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A woman accused of breaching the Capitol and planning to sell to Russia a laptop or hard drive she allegedly stole from Speaker Nancy Pelosi's office faces fresh charges, according to a criminal complaint amended Tuesday.

Driving the news: Riley June Williams, 22, who was arrested in Pennsylvania's Middle District Monday, is suspected of being the woman featured in a video saying, "dude, put on gloves," before a man's gloved hand reaches for the laptop, per the Department of Justice.

  • She was charged on Tuesday with "Aid Abet Others to Embezzle, Steal, Purloin" and "Obstruct, Influence or Impede any Official Proceeding."
  • This adds to her earlier charges of illegally entering the Capitol as well as violent entry and disorderly conduct.

The big picture: Video footage appears to show Williams entering the Capitol with other rioters on Jan. 6. She appears to direct them up a staircase in the building.

  • Following the siege, a person claiming to be Williams' "former romantic partner" called the FBI tip line to identify Williams and claimed that she told them she planned to send the computer device to a friend in Russia, per a DOJ statement of facts.
  • It's alleged the friend planned to then sell it to Russia’s foreign intelligence service. The caller said the transfer fell through and alleged that Williams either still has the device or destroyed it.
  • The allegations concerning Russia remain under investigation.

Of note: Pelosi’s deputy chief of staff confirmed the laptop's disappearance on Jan. 8 but said it was "only used for presentations."

For the record: Williams had developed a sudden interest in President Trump's politics and "far-right message boards," her mother told ITV News on Jan. 16.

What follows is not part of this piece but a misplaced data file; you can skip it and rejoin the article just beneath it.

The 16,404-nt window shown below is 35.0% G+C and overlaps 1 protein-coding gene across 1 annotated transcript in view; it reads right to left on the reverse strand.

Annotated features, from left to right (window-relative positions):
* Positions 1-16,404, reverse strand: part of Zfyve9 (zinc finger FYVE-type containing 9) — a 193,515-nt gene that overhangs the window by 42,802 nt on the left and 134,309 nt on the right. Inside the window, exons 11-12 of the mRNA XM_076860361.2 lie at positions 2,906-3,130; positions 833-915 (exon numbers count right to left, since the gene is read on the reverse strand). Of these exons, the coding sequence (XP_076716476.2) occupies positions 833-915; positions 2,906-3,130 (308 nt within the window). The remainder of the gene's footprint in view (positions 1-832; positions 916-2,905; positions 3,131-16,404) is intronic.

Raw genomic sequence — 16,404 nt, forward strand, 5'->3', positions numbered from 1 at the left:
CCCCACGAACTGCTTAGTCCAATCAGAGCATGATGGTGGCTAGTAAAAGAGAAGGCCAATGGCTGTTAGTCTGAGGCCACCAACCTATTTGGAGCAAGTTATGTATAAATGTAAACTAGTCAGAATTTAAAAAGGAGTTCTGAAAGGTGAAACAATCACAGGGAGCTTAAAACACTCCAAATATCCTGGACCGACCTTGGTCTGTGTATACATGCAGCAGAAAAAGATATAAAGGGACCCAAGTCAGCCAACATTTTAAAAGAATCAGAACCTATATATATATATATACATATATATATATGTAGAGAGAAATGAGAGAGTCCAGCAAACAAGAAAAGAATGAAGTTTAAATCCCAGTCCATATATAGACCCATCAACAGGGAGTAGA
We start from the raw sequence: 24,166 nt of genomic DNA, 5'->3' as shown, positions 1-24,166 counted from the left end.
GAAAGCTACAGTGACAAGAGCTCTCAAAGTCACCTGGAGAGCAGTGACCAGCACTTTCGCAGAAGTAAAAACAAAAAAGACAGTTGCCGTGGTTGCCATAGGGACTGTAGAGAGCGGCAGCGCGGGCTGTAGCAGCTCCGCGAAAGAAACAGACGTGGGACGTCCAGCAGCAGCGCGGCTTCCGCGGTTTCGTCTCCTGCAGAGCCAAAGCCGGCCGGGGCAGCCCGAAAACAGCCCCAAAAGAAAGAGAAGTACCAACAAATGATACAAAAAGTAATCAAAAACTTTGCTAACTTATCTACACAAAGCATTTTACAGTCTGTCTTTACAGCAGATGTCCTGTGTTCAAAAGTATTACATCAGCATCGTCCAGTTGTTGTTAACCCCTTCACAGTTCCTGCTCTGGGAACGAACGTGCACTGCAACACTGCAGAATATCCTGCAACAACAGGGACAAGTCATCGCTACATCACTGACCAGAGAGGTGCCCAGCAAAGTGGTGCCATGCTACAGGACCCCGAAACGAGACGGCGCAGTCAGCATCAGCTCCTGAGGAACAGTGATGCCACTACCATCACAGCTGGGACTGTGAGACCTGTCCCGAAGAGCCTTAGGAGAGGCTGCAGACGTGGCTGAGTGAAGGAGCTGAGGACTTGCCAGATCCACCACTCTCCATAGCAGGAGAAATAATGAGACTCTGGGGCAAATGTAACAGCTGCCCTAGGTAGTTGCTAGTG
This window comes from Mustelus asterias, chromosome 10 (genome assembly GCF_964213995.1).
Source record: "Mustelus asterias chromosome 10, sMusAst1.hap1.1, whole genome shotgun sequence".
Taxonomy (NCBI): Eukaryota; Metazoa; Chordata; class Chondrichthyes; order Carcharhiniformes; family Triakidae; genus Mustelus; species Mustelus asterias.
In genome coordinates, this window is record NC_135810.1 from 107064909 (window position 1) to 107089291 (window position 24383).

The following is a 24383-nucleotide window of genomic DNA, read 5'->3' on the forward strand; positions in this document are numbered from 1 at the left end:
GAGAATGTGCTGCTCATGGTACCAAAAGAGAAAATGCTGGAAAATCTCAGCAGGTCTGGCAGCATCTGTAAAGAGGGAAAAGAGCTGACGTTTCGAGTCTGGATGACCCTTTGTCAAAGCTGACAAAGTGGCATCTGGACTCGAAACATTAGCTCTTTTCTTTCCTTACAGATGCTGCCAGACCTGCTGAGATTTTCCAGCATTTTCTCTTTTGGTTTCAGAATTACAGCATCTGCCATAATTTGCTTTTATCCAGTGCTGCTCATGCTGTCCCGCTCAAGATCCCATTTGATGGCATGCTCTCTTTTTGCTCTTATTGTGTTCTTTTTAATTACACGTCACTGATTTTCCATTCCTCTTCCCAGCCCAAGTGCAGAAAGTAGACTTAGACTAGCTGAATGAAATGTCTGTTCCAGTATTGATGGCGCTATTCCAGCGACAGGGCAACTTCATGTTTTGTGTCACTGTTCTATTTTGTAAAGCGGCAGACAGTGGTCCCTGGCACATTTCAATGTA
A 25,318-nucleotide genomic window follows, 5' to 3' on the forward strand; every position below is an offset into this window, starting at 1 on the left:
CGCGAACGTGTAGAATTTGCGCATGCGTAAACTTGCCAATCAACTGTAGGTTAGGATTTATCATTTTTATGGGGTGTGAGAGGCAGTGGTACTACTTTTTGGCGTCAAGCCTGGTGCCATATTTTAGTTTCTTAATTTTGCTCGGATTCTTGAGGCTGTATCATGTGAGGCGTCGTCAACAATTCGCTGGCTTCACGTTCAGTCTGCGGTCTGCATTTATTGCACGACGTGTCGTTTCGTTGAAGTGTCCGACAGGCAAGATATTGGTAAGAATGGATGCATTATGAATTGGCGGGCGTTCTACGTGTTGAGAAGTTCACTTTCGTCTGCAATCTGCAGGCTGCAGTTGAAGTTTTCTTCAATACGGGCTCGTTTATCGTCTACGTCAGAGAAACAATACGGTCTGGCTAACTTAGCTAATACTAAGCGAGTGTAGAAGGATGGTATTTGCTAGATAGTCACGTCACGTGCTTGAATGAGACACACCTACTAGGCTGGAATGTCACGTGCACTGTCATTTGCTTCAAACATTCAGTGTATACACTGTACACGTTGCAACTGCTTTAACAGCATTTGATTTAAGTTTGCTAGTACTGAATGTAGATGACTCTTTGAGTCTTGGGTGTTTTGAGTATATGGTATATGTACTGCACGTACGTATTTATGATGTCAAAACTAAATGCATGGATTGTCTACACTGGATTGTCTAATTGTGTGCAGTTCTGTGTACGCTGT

• Her mother said her daughter fled after the insurrection.
  • Williams also deleted her social media accounts and changed her phone number, according to FBI officials.

Go deeper: Deadly Capitol riot: The people facing federal charges

Editor's note: This article has been updated with details related to the new charges.

Go deeper

Biden plans to keep Christopher Wray as FBI director

FBI Director Christopher Wray at a virtual DOJ news briefing on Oct. 28. Photo: Sarah Silbiger/pool/AFP via Getty Images

President Biden plans to keep Christopher Wray as director of the FBI and has "confidence in the job he is doing," White House press secretary Jen Psaki confirmed in a tweet Thursday.

The big picture: Wray, who was nominated by former President Trump in 2017 after he fired former FBI Director James Comey, came under heavy criticism from Trump and his allies over the past year.

White House nominates Rick Spinrad as NOAA leader

In this NOAA GOES-East satellite handout image, Hurricane Dorian, a Cat. 4 storm, moves slowly past Grand Bahama Island on September 2, 2019. (Photo by NOAA via Getty Images)

The White House on Thursday evening nominated Rick Spinrad, an oceanographer at Oregon State University, to head the National Oceanic and Atmospheric Administration (NOAA).

Why it matters: Filling the NOAA slot would complete the Biden administration's leadership on the climate and environment team. The agency, located within the Commerce Department, houses the National Weather Service and conducts much of the nation's climate science research.

3 hours ago - World

Israeli officials will object to restoration of Iran deal in D.C. visit

Photo: Anadolu Agency / Getty Images

Israeli Prime Minister Benjamin Netanyahu has instructed the delegation traveling to Washington, D.C. next week for strategic talks on Iran to stress their objection to a U.S. return to the 2015 nuclear deal and to refuse to discuss its contents, Israeli officials say.

Why it matters: That position is similar to the one Israel took in the year before the 2015 nuclear deal was announced, which led to a rift between the Israeli government and the Obama administration. History could now repeat itself.